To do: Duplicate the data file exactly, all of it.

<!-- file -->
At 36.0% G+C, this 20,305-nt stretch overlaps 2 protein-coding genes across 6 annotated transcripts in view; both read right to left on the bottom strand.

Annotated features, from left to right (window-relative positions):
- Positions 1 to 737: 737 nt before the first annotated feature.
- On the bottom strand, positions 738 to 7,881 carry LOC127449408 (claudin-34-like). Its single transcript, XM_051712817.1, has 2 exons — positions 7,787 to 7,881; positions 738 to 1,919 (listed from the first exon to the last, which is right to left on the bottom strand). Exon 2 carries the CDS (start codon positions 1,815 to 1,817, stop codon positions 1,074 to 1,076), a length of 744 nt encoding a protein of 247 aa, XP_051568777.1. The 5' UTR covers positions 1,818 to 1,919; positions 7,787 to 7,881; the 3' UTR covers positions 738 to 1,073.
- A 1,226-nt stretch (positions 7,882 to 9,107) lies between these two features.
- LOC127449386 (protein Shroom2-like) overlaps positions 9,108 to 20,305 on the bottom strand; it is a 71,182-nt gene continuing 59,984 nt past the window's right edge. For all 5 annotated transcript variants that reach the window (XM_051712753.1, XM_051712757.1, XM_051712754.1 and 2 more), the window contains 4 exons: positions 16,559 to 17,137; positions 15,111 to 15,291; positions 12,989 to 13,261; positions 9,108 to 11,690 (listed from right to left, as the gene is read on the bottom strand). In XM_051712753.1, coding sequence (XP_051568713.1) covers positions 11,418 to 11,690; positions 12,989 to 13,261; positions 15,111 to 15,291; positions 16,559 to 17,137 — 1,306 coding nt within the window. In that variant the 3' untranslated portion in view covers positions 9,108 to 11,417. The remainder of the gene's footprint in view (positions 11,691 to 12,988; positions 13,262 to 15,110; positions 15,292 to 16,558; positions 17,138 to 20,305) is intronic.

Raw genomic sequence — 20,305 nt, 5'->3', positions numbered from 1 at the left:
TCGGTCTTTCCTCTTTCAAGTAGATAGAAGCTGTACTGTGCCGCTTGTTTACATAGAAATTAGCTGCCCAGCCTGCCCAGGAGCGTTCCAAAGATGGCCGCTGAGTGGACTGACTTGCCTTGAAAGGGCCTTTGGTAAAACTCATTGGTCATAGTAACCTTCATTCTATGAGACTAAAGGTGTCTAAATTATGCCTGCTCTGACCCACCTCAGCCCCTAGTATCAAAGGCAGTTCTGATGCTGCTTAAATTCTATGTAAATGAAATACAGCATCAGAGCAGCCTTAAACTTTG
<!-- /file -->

At 36.0% G+C, this 20,305-nt stretch overlaps 2 protein-coding genes across 6 annotated transcripts in view; both read right to left on the bottom strand.

Annotated features, from left to right (window-relative positions):
- Positions 1 to 737: 737 nt before the first annotated feature.
- On the bottom strand, positions 738 to 7,881 carry LOC127449408 (claudin-34-like). Its single transcript, XM_051712817.1, has 2 exons — positions 7,787 to 7,881; positions 738 to 1,919 (listed from the first exon to the last, which is right to left on the bottom strand). Exon 2 carries the CDS (start codon positions 1,815 to 1,817, stop codon positions 1,074 to 1,076), a length of 744 nt encoding a protein of 247 aa, XP_051568777.1. The 5' UTR covers positions 1,818 to 1,919; positions 7,787 to 7,881; the 3' UTR covers positions 738 to 1,073.
- A 1,226-nt stretch (positions 7,882 to 9,107) lies between these two features.
- LOC127449386 (protein Shroom2-like) overlaps positions 9,108 to 20,305 on the bottom strand; it is a 71,182-nt gene continuing 59,984 nt past the window's right edge. For all 5 annotated transcript variants that reach the window (XM_051712753.1, XM_051712757.1, XM_051712754.1 and 2 more), the window contains 4 exons: positions 16,559 to 17,137; positions 15,111 to 15,291; positions 12,989 to 13,261; positions 9,108 to 11,690 (listed from right to left, as the gene is read on the bottom strand). In XM_051712753.1, coding sequence (XP_051568713.1) covers positions 11,418 to 11,690; positions 12,989 to 13,261; positions 15,111 to 15,291; positions 16,559 to 17,137 — 1,306 coding nt within the window. In that variant the 3' untranslated portion in view covers positions 9,108 to 11,417. The remainder of the gene's footprint in view (positions 11,691 to 12,988; positions 13,262 to 15,110; positions 15,292 to 16,558; positions 17,138 to 20,305) is intronic.

Raw genomic sequence — 20,305 nt, 5'->3', positions numbered from 1 at the left:
TCGGTCTTTCCTCTTTCAAGTAGATAGAAGCTGTACTGTGCCGCTTGTTTACATAGAAATTAGCTGCCCAGCCTGCCCAGGAGCGTTCCAAAGATGGCCGCTGAGTGGACTGACTTGCCTTGAAAGGGCCTTTGGTAAAACTCATTGGTCATAGTAACCTTCATTCTATGAGACTAAAGGTGTCTAAATTATGCCTGCTCTGACCCACCTCAGCCCCTAGTATCAAAGGCAGTTCTGATGCTGCTTAAATTCTATGTAAATGAAATACAGCATCAGAGCAGCCTTAAACTTTG